Most AfterCast episodes are read blog posts, but in this case, I used a conglomeration of bits of different posts, so today I’ve provided a transcript of the episode. Enjoy!
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Back in 2014, I was reading The Story of Charlotte Mason by Essex Cholmondeley. It’s an extremely expensive biography right now. It was published in 1960. The author, Essex Cholmondeley, was herself trained as a teacher by Charlotte Mason at Ambleside. It is a wonderful biography, but with that said I don’t think I would recommend you spending the $200 or $300 that it’s often going for. I certainly didn’t spend that. It might be worthwhile, though, to keep your eyes open if you ever have a chance to snag a copy that is on the cheaper side, say $50, I think it’s worth about $50.
Alright, in the biography, Cholmondeley, the author, told a story early on about being interviewed by Charlotte Mason. Miss Mason asked her why she had come to the college. “I have to come to learn to teach,” Cholmondeley replied. And, then Miss Mason said the phrase that changed my life, as it changed Essex Cholmondeley’s life:
My dear, you have come here to learn to live.
Something about this phrase captivated me. Learning how to live — it sounds like a great adventure, doesn’t it? But, some people don’t see education as an adventure at all.
I once heard a complaint about Charlotte Mason education. The person liked the idea of it but didn’t like that there was so much study that seemed to be required. Can’t we just buy some books and read them? What’s the big deal?
Well, in a sense, yes, we can just buy some books and read them with our students, but one of the things that sets Charlotte Mason apart is that she seemed to think that the best teachers, her teachers, teach from overflow.
What do I mean? It’s probably best to let Charlotte Mason herself explain this. So, my sweet friend, Naomi, she was kind enough to type up a letter from Charlotte Mason written to L’Umile Pianta — that’s the magazine for the alumni of her teacher’s college. So, Charlotte Mason wrote a letter to it in 1896 and in it she gave two pieces of advice to her alumni: read and study.
I’m going to read a big quote:
Read, not only in the Book, which one cannot read without many life-giving thoughts, but almost any good book, poetry, biography, history, essays, good novels, — all will supply our need. You will find that if we read thoughtfully and steadily and only that which is worth reading, daily nourishment of stimulating thought will come to us; and, however foreign the subject may be, what we read, if it is worth reading, will help us to do our work better and will give us fresh thoughts to impart to the children.
I fear I am exceeding the space allowed to me so will offer just one other little word of counsel — study. I know that all good teachers have some study each day in preparing for the next day’s work, but, besides this, study some two or three subjects, definitely on your own account. Do not think this a selfish thing to do, because the advantage does not end with yourself. Every hour of definite study enriches your mind and increases your power, so that, the more you study in your spare time, the more there is in you to bestow upon your pupils.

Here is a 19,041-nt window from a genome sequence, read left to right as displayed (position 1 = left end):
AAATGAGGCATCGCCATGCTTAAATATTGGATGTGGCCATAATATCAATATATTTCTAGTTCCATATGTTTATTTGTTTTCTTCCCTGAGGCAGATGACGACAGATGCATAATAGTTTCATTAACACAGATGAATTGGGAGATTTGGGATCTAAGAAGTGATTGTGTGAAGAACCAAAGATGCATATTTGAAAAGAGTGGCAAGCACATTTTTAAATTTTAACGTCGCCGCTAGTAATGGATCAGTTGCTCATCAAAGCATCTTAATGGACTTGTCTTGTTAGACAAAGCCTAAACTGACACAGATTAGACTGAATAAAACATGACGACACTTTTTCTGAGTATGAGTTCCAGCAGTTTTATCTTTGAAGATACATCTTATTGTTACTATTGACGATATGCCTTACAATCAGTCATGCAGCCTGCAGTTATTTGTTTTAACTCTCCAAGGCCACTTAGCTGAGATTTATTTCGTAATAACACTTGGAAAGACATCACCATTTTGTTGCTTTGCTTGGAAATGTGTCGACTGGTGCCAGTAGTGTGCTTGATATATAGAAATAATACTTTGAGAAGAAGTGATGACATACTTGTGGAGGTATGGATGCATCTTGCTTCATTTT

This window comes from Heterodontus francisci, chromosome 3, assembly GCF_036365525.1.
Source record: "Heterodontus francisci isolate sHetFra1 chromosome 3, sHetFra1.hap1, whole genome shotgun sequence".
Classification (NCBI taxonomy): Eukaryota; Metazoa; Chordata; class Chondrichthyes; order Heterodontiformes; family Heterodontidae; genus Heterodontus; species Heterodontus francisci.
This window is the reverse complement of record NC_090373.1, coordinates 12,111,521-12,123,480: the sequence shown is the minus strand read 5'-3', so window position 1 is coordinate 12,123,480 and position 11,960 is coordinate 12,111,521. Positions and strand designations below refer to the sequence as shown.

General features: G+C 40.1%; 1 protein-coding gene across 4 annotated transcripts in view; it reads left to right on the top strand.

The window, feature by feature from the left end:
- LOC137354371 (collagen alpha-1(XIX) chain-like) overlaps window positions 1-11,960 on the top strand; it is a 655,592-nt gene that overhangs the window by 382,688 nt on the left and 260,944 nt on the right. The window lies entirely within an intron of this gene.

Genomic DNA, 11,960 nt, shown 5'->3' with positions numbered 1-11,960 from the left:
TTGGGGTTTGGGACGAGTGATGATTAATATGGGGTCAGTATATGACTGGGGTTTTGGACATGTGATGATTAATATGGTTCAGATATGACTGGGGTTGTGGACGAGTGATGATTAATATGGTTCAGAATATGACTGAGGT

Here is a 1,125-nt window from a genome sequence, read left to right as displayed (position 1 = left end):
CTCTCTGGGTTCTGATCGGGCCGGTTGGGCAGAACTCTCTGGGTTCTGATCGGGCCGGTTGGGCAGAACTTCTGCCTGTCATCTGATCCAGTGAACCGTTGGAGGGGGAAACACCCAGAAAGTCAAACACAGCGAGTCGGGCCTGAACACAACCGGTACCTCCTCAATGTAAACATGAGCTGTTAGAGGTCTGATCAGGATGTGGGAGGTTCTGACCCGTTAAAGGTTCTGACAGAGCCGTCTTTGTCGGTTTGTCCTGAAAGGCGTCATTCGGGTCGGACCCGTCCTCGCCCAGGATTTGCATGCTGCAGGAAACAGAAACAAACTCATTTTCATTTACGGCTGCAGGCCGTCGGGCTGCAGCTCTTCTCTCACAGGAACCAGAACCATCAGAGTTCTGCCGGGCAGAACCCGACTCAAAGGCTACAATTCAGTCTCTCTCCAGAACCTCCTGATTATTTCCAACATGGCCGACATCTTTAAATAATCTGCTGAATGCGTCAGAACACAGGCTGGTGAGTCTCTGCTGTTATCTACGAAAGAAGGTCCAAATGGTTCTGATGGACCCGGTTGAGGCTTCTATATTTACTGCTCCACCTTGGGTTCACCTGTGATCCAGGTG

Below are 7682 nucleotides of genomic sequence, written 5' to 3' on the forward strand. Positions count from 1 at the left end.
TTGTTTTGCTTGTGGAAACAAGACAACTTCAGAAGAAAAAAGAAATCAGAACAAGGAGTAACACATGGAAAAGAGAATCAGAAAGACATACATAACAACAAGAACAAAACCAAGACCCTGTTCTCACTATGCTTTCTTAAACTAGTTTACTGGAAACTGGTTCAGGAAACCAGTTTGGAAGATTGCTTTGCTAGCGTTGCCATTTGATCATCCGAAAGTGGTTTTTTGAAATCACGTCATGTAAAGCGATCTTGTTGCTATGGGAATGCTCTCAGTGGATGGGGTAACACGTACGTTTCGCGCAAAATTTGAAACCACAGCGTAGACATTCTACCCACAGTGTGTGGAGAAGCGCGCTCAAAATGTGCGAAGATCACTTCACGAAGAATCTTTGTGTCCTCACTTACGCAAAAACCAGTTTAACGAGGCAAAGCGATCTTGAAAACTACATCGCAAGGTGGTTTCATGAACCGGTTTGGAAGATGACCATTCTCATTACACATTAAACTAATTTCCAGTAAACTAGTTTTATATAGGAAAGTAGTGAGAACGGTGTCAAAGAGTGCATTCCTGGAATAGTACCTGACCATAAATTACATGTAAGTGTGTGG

Charlotte Mason’s teachers were students. By this I don’t mean that they were learning alongside the students in their classes, though I’m sure they were. What I mean is that Miss Mason was not much concerned with classroom management and technique; she was concerned that her teachers have the heart of a scholar — that they themselves came to embody the philosophy.
When I say they were students I mean this in the sense of identity or as a description of the sort of persons they were. This means that the Charlotte Mason teacher (the Charlotte Mason homeschool teacher, too) was characterized by a love and increasing possession of knowledge and wonder and delight and therefore by humility.
After gaining these thoughts in seed form I started noticing all the different ways that adult learning was offered and modeled in Essex Cholmondeley’s book and I decided to compile all of the various descriptions into a blog series that I called Learning How to Live: Becoming a Charlotte Mason Teacher in a Utilitarian World.
I looked at how Charlotte Mason continued her own education, how her teachers continued theirs, and how parents within Charlotte Mason’s organization also continued theirs. Everyone around Charlotte Mason was learning and growing and I think the sheer multitude of examples as well as the amazing variety can offer us inspiration for when we’ve gotten dry in our own lives.
Now, this is the first time I’ve devoted a whole season of AfterCast to a single blog series, but these posts go so well together that I didn’t want to split them up. I think they are much more enjoyable in a flow. So, for this season, we’re just going to take a romp through all the amazing ways for adults to learn and get some ideas for ourselves.